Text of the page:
Foshan police detained Su and Chen Qitang in October 2014, after they posted online messages supporting the pro-democracy Umbrella Movement in Hong Kong. The police held Su incommunicado for over six months, while also detaining her husband and brother for nearly a month for protesting her secret detention. The police held Chen Qitang, a friend of Su’s, in administrative detention for 10 days, then released him. But they took him into custody again on November 25, 2014. Chen was also not allowed to meet with his lawyer until June 2015.

After over a year in police custody, both were indicted in late 2015 for “inciting subversion of state power” and tried in April 2016. The Foshan court waited nearly a year as they remained in detention before announcing the verdicts.

Su suffers from hyperthyroidism, heart arrhythmia, and tremors, and has been hospitalized several times during her detention. Authorities have denied multiple requests by Su’s lawyer for bail on medical grounds.

After Chen Yunfei spent over a year in police custody, court officials scheduled his trial for July 6, 2016, but at the last minute postponed it until December. Many people had shown up outside the courthouse to support him.

Su, a former elementary school teacher, became involved in human rights activism after local authorities seized her land in Sanshan village, in Foshan, in 2005. She went to Beijing to petition, taught herself law, and later began to help other women seek land rights protection. Over the years, Su has campaigned for improving the government’s response to other women’s rights issues, including domestic violence, sex trafficking, and sexual assault, and provided legal advice to victims in those cases.

Chen Qitang is a former editor for various Chinese websites on which he published numerous essays critical of government policies. Chen served two-and-a-half years in prison from 2007 to 2009, on fraud charges over his activities assisting farmers in Foshan to seek redress for seized land.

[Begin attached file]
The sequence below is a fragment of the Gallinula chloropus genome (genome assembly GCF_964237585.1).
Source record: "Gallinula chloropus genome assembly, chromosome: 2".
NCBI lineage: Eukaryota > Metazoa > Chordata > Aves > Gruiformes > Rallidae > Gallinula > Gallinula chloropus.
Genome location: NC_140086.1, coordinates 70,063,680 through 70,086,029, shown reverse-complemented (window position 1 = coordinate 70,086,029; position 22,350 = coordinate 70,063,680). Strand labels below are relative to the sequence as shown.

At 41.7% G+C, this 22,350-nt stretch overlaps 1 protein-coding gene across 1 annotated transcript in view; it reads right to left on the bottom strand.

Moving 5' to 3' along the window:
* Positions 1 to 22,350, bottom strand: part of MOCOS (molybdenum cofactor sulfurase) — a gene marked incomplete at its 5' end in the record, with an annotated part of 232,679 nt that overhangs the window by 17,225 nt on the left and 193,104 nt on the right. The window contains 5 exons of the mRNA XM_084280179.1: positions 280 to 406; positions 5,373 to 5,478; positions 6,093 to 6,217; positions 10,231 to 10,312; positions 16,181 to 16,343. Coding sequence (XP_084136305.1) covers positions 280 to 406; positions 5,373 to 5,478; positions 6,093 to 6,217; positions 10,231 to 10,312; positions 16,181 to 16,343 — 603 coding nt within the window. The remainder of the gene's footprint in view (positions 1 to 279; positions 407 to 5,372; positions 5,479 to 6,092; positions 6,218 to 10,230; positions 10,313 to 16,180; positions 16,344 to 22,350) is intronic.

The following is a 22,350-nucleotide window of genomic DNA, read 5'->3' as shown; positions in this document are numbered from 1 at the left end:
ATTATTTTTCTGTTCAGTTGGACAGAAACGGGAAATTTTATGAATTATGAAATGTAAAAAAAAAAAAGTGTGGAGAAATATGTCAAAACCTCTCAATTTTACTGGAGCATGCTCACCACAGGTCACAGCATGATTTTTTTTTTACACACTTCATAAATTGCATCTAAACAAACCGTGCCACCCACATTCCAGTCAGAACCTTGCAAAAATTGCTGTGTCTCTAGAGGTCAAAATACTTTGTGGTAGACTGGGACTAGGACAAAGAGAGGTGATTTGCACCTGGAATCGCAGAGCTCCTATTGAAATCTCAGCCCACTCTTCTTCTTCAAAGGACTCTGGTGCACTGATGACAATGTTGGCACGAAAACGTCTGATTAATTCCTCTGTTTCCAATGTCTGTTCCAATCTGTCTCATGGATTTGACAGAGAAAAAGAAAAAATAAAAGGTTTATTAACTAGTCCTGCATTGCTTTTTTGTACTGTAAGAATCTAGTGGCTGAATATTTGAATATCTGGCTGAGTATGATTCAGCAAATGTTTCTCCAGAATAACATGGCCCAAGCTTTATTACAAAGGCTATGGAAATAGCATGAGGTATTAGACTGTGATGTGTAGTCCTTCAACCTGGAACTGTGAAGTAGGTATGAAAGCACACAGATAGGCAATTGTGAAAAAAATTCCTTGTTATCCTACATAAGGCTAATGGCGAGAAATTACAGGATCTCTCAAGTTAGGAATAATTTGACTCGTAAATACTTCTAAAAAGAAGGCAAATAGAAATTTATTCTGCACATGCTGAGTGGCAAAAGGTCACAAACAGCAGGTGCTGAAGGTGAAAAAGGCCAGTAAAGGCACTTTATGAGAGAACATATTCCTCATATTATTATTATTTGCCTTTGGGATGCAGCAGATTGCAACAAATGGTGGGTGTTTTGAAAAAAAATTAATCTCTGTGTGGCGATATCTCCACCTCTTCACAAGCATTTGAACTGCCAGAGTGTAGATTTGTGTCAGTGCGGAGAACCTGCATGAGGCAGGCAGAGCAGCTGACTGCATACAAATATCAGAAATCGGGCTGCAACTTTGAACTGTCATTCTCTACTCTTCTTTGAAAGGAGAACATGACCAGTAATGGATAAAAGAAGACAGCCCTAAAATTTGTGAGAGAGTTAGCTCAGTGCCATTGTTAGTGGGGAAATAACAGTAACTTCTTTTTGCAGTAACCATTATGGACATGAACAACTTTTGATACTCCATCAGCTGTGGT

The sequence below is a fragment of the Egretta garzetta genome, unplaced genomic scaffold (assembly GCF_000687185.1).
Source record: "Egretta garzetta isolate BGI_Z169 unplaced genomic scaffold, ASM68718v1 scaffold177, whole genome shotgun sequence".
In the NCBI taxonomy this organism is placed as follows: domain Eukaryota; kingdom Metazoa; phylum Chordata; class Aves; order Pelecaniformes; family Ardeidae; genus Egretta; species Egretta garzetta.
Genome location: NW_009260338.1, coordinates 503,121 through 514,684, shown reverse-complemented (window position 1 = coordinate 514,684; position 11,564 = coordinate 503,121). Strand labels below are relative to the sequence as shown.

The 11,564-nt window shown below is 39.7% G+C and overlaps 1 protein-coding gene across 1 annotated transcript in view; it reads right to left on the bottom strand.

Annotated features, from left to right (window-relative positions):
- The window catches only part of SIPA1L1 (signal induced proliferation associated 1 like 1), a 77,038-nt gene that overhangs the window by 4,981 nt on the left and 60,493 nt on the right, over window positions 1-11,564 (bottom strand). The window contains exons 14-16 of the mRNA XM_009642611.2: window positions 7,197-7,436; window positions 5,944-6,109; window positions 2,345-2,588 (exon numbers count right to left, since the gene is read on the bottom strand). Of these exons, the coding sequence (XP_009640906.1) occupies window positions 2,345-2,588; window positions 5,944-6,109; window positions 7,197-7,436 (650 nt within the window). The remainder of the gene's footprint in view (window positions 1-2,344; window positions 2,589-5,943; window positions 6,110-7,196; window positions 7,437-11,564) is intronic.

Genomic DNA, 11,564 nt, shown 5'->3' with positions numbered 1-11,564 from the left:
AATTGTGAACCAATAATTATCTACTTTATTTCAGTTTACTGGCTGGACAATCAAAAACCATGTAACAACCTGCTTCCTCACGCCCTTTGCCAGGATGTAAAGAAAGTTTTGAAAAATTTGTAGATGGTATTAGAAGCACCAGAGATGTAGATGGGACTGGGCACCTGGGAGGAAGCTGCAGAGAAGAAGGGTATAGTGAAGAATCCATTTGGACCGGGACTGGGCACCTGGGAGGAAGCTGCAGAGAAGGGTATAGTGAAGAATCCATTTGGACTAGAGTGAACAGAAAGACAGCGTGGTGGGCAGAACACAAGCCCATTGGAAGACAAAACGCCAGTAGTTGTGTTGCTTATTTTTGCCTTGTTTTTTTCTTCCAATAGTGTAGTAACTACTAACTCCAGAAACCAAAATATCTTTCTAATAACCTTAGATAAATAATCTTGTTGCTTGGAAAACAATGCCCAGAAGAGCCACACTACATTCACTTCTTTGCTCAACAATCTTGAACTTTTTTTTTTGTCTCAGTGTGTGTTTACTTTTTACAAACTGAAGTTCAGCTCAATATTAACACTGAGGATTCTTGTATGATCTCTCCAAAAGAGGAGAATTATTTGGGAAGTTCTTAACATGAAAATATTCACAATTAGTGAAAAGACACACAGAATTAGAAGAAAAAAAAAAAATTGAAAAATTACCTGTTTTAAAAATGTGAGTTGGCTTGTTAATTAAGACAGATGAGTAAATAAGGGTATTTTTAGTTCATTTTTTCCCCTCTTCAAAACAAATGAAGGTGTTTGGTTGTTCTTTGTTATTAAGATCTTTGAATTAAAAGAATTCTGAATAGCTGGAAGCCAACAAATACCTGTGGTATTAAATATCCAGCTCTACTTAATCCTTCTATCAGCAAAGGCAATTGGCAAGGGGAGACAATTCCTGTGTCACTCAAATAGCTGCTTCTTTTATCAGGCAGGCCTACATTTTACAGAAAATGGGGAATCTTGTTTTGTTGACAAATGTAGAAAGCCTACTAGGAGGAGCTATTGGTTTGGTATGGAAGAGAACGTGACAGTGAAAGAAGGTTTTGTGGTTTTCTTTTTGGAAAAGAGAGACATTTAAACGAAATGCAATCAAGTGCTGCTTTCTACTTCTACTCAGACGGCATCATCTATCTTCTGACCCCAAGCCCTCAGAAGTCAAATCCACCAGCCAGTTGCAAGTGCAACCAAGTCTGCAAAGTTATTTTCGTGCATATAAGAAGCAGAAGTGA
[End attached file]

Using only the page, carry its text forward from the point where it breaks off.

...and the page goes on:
Chen Yunfei participated in the 1989 democracy movement as a university student in Beijing. He had campaigned to demand that authorities investigate the killings during the Tiananmen crackdown and compensate families of the victims. Chen was placed under house arrest for six months in 2007, after taking out an advertisement in a local newspaper commemorating the victims.

Since President Xi Jinping assumed power in March 2013, his government has stepped up its hostility toward peaceful dissent, freedoms of expression and religion, and the rule of law. Many peaceful critics of the government remain locked away, including the Nobel Peace Laureate Liu Xiaobo and the Uyghur economist Ilham Tohti. Sixteen of the human rights lawyers and supporters among the 300 detained during a nationwide raid in July 2015 are still facing trial; two have been handed harsh sentences.

“Su Changlan, Chen Qitang, and Chen Yunfei should be held up as role models for helping others seek justice,” Richardson said. “While President Xi positions himself as a global leader, his relentless crackdown on activists and rights defenders demonstrates his lack of confidence in China’s political system.”